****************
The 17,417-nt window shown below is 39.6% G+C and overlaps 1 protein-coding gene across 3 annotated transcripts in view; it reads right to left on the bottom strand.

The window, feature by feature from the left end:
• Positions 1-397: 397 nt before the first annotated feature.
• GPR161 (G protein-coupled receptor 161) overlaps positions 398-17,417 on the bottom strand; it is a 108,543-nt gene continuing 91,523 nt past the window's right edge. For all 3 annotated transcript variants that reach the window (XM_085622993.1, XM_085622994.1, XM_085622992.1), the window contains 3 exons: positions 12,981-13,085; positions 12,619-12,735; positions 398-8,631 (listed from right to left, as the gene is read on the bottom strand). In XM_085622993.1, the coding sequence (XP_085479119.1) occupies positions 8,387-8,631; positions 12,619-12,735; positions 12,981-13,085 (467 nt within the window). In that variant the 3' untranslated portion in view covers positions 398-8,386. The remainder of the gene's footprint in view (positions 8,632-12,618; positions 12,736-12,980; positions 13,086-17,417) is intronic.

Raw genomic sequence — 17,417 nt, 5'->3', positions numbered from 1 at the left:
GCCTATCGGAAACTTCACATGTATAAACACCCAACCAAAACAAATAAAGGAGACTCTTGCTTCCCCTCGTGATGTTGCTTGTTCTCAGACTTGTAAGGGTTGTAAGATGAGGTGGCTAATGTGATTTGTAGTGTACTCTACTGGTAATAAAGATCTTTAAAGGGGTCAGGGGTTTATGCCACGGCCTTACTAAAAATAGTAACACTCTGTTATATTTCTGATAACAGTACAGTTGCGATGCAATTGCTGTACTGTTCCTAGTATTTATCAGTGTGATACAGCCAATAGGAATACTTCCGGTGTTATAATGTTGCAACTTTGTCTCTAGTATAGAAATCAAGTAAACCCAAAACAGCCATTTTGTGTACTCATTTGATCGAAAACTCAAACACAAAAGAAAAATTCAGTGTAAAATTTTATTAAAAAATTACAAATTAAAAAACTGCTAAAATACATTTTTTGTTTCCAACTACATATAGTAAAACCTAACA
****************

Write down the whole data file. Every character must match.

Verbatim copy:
The 17,417-nt window shown below is 39.6% G+C and overlaps 1 protein-coding gene across 3 annotated transcripts in view; it reads right to left on the bottom strand.

The window, feature by feature from the left end:
• Positions 1-397: 397 nt before the first annotated feature.
• GPR161 (G protein-coupled receptor 161) overlaps positions 398-17,417 on the bottom strand; it is a 108,543-nt gene continuing 91,523 nt past the window's right edge. For all 3 annotated transcript variants that reach the window (XM_085622993.1, XM_085622994.1, XM_085622992.1), the window contains 3 exons: positions 12,981-13,085; positions 12,619-12,735; positions 398-8,631 (listed from right to left, as the gene is read on the bottom strand). In XM_085622993.1, the coding sequence (XP_085479119.1) occupies positions 8,387-8,631; positions 12,619-12,735; positions 12,981-13,085 (467 nt within the window). In that variant the 3' untranslated portion in view covers positions 398-8,386. The remainder of the gene's footprint in view (positions 8,632-12,618; positions 12,736-12,980; positions 13,086-17,417) is intronic.

Raw genomic sequence — 17,417 nt, 5'->3', positions numbered from 1 at the left:
GCCTATCGGAAACTTCACATGTATAAACACCCAACCAAAACAAATAAAGGAGACTCTTGCTTCCCCTCGTGATGTTGCTTGTTCTCAGACTTGTAAGGGTTGTAAGATGAGGTGGCTAATGTGATTTGTAGTGTACTCTACTGGTAATAAAGATCTTTAAAGGGGTCAGGGGTTTATGCCACGGCCTTACTAAAAATAGTAACACTCTGTTATATTTCTGATAACAGTACAGTTGCGATGCAATTGCTGTACTGTTCCTAGTATTTATCAGTGTGATACAGCCAATAGGAATACTTCCGGTGTTATAATGTTGCAACTTTGTCTCTAGTATAGAAATCAAGTAAACCCAAAACAGCCATTTTGTGTACTCATTTGATCGAAAACTCAAACACAAAAGAAAAATTCAGTGTAAAATTTTATTAAAAAATTACAAATTAAAAAACTGCTAAAATACATTTTTTGTTTCCAACTACATATAGTAAAACCTAACA